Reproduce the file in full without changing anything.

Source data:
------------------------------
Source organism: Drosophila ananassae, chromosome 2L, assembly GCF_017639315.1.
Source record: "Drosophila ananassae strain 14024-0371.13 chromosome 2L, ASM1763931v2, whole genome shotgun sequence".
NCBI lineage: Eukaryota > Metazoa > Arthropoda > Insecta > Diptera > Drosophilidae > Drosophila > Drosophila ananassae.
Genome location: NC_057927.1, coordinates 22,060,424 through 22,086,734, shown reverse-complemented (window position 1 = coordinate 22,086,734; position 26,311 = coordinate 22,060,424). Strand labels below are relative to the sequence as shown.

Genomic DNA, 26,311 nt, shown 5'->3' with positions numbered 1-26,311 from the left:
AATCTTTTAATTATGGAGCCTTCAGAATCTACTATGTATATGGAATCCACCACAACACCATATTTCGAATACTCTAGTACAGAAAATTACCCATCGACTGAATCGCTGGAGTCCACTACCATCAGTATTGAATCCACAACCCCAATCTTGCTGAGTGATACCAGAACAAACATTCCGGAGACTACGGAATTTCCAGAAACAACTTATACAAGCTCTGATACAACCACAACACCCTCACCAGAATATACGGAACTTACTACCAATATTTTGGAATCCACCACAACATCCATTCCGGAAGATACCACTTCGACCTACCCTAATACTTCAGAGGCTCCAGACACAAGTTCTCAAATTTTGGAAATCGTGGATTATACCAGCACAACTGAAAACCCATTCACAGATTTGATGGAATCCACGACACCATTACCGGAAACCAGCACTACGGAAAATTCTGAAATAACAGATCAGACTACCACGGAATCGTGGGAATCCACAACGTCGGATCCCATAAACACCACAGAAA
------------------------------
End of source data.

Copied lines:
Source organism: Drosophila ananassae, chromosome 2L, assembly GCF_017639315.1.
Source record: "Drosophila ananassae strain 14024-0371.13 chromosome 2L, ASM1763931v2, whole genome shotgun sequence".
NCBI lineage: Eukaryota > Metazoa > Arthropoda > Insecta > Diptera > Drosophilidae > Drosophila > Drosophila ananassae.
Genome location: NC_057927.1, coordinates 22,060,424 through 22,086,734, shown reverse-complemented (window position 1 = coordinate 22,086,734; position 26,311 = coordinate 22,060,424). Strand labels below are relative to the sequence as shown.

Genomic DNA, 26,311 nt, shown 5'->3' with positions numbered 1-26,311 from the left:
AATCTTTTAATTATGGAGCCTTCAGAATCTACTATGTATATGGAATCCACCACAACACCATATTTCGAATACTCTAGTACAGAAAATTACCCATCGACTGAATCGCTGGAGTCCACTACCATCAGTATTGAATCCACAACCCCAATCTTGCTGAGTGATACCAGAACAAACATTCCGGAGACTACGGAATTTCCAGAAACAACTTATACAAGCTCTGATACAACCACAACACCCTCACCAGAATATACGGAACTTACTACCAATATTTTGGAATCCACCACAACATCCATTCCGGAAGATACCACTTCGACCTACCCTAATACTTCAGAGGCTCCAGACACAAGTTCTCAAATTTTGGAAATCGTGGATTATACCAGCACAACTGAAAACCCATTCACAGATTTGATGGAATCCACGACACCATTACCGGAAACCAGCACTACGGAAAATTCTGAAATAACAGATCAGACTACCACGGAATCGTGGGAATCCACAACGTCGGATCCCATAAACACCACAGAAA